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Albert Einstein and Charlie Chaplin, wearing tuxedos and generally being two of the most famous people of the first half of the twentieth century.

"This is relatively fun. Get it, Chap? Get it???" (credit below)

In honor of what would have been Stan Lee’s 100th birthday., we were inspired to write a round on folks with alliterative names.You know, because he’s the creator of Bruce Banner, Peter Parker, Sue Storm, Pepper Potts, Matt Murdock, and J. Jonah Jameson. Duh. One of those questions covered a bromance between Charlie Chaplin and Albert Einstein. Let’s learn a bit more.

A couple of summers ago, the Nobel Prize’s Instagram account posted a picture of Albert Einstein and Charlie Chaplin, both in tuxedos with slightly haphazard looking bow ties, and both of them wearing the casual expressions of men who were familiar with flash bulbs. 

“It was said that Charlie Chaplin was the only person in Hollywood Albert Einstein wanted to meet. In 1931, he got his chance to talk to the actor at the premiere of the film City Lights,” @nobelprize_org captioned the photo. 

We feel a little weird fact-checking the Nobel people, but here we are anyway. Although it’s true that Einstein and his wife, Elsa, did accompany Chaplin to the flick’s opening night in Los Angeles, that wasn’t the first time the two of them had a conversation. In fact, by the time the cameras caught them walking into the Los Angeles Theater together, they’d already been friends for several years. 

According to Chaplin’s autobiography — the cleverly named My Autobiography — he and Einstein first met in 1926 at a lunch organized by Universal Studios co-founder Carl Laemmle. “I have a theory that scientists and philosophers are sublimated romanticists who channel their passions in another direction,” Chaplin wrote. “This theory fitted well the personality of Einstein. He looked the typical Alpine German in the nicest sense, jovial and friendly. And although his manner was calm and gentle, I felt it concealed a highly emotional temperament, and that from this source came his extraordinary intellectual energy.”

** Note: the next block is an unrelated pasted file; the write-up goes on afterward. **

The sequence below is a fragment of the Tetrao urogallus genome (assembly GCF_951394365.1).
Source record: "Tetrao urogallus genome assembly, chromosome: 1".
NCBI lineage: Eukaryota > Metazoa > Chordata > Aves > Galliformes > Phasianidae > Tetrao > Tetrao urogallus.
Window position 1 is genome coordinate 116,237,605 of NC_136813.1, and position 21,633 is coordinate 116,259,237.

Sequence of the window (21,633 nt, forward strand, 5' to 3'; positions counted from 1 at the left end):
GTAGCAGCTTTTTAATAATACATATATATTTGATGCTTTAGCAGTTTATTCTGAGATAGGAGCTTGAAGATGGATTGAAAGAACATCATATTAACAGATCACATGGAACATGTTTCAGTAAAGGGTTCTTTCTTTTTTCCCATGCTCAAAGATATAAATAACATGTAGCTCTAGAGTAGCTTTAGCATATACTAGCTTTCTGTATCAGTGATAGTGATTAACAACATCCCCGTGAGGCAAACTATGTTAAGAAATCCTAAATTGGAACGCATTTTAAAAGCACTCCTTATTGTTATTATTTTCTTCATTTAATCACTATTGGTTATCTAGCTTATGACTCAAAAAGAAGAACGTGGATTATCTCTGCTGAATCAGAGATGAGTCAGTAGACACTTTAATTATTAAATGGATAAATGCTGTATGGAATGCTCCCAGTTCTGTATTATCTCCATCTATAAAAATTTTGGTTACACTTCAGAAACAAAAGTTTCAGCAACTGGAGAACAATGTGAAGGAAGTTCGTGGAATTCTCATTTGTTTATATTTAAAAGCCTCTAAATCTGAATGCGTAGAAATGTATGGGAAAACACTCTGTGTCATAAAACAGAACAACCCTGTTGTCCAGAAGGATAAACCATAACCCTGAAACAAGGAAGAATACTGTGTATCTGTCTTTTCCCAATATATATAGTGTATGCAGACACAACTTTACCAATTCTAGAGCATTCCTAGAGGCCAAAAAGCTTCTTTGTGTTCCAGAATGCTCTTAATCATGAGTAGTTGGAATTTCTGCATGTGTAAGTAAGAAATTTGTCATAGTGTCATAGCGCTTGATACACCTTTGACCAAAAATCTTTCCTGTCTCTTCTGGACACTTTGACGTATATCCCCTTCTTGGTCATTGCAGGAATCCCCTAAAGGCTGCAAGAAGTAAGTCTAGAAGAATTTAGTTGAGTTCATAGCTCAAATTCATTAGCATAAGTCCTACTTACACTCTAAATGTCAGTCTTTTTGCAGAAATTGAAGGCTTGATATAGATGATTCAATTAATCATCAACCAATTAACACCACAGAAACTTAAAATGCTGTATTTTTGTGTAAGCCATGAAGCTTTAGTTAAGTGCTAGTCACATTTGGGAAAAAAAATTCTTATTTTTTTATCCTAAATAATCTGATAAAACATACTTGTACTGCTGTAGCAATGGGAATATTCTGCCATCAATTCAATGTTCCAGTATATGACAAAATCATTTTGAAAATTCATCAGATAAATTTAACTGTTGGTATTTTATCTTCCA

While Laemmle gave them a studio tour, Elsa Einstein straight-up asked Chaplin to invite them over to his house so they could “have a nice chat with just ourselves.” Chaplin agreed and at dinner, Elsa just casually told the story about how Einstein figured out his theory of relativity. (Compare that to the last meal we had with our friends, when the major topics of conversation were the new Miley Cyrus song and whether birds’ mouths are wet on the inside.) 

Chaplin and the Einsteins got together on several other occasions, including at the couple’s apartment in Berlin (“It was like something you might find in the Bronx,” Chaplin wrote); in California when Albert rolled up with three musicians and played some Mozart jams at Chaplin’s house; and during an incredibly awkward dinner party when William Randolph Hurst’s sidepiece “twiddled her middle fingers over [Einstein’s] head, saying ‘Why don’t you get your hair cut?’” 

The Einsteins had apparently hinted that they’d like to go to the City Lights premiere, and Chaplin agreed, even though he didn’t think they’d be ready for…any of it. A massive crowd lined several city blocks and for whatever reason — maybe because people went mental for silent comedies — the waiting mob smashed the glass windows of the stores beside the theater. 

The film’s long-awaited debut was interrupted halfway through, when the Los Angeles Theater’s manager turned the flick off, brought the house lights up, and asked the crowd to take five minutes to learn about the “merits of this beautiful theatre.” Chaplin straight up raged, threatening to kill the “stupid son of a bitch” who’d stopped the show. After the crowd started booing, the manager got the hint and showed the second half of the film. 

Even if Einstein was annoyed by the interruption, it didn’t stop him from enjoying the feature. “During the final scene I noticed Einstein wiping his eyes – further evidence that scientists are incurable sentimentalists,” Chaplin wrote. 

So there you go: you can’t always believe everything you see on Instagram. We’re pretty sure Albert Einstein said that once.

Featured image courtesy of: Photoplay Publishing